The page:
Monday, October 02, 2006
When Johnny Damon elected to sign with the MFY, my reaction was anger and humor. It aided in getting over his Benedict Arnold act. Now, it is time to understand the Sox rationale for not going to five years.
If the account in Seth Mnookin’s Feeding the Monster is accurate, Scott Boras “never had a firm six-year offer from any team” as he told the Sox. The Olde Towne Team never offered their final offer of $44 million over four years, but it is academic since Damon signed for $52 million. It is highly doubtful that Damon and Boras would have left $8 million on the table. The Sox would have need to add an extra year to ink the leadoff hitter. Damon remaining a Red Sox just wasn‘t going happen. “We all reached a consensus about how five years was just too much [to offer Damon],” says Lucchino.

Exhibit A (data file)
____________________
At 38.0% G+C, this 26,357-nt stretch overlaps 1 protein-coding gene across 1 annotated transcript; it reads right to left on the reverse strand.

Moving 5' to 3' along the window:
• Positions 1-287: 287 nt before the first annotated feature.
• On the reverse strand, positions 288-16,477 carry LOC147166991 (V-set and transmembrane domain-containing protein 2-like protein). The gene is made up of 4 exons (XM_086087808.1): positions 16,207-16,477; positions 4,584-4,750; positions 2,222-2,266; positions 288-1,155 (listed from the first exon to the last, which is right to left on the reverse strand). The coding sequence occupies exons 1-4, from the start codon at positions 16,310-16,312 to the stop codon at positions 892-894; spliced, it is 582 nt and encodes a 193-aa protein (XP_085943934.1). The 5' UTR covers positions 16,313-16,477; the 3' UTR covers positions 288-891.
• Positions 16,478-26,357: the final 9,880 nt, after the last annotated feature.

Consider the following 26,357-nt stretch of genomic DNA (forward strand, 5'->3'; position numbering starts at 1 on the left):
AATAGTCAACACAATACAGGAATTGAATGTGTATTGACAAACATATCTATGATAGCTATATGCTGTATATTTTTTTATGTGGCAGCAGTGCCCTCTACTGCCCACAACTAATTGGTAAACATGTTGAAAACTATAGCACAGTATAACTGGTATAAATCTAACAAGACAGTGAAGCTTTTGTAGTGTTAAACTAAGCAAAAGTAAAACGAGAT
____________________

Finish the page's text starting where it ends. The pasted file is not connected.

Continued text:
My question is how can Tek get four years and Damon being a year younger not be worthy of five years? Both are up the middle players, productive at the plate, solid defensively and leaders in the clubhouse. Each are expected to decline on the later half of their contracts. Their employers knew they would be paying for the first years of their deals. I just don’t understand how Tek is worth four and Damon not worth five years. The Sox were somewhat inconsistent. Was this the non-Theo lead Sox or did goal change after 2005?
Regardless, given Theo’s confirmed desire to build the Sox for the 2007 season and beyond, he would have made the same decision and let Damon walk. The Sox would have gotten Damon’s best years - 2006 to 2008 - when the plan was to reload. The traitor’s most productive years would have been wasted. Signing Damon would have been a poor use of resources with the Sox desire to build beyond 2006. The decision making process was rationale, but may not have been regarding Tek.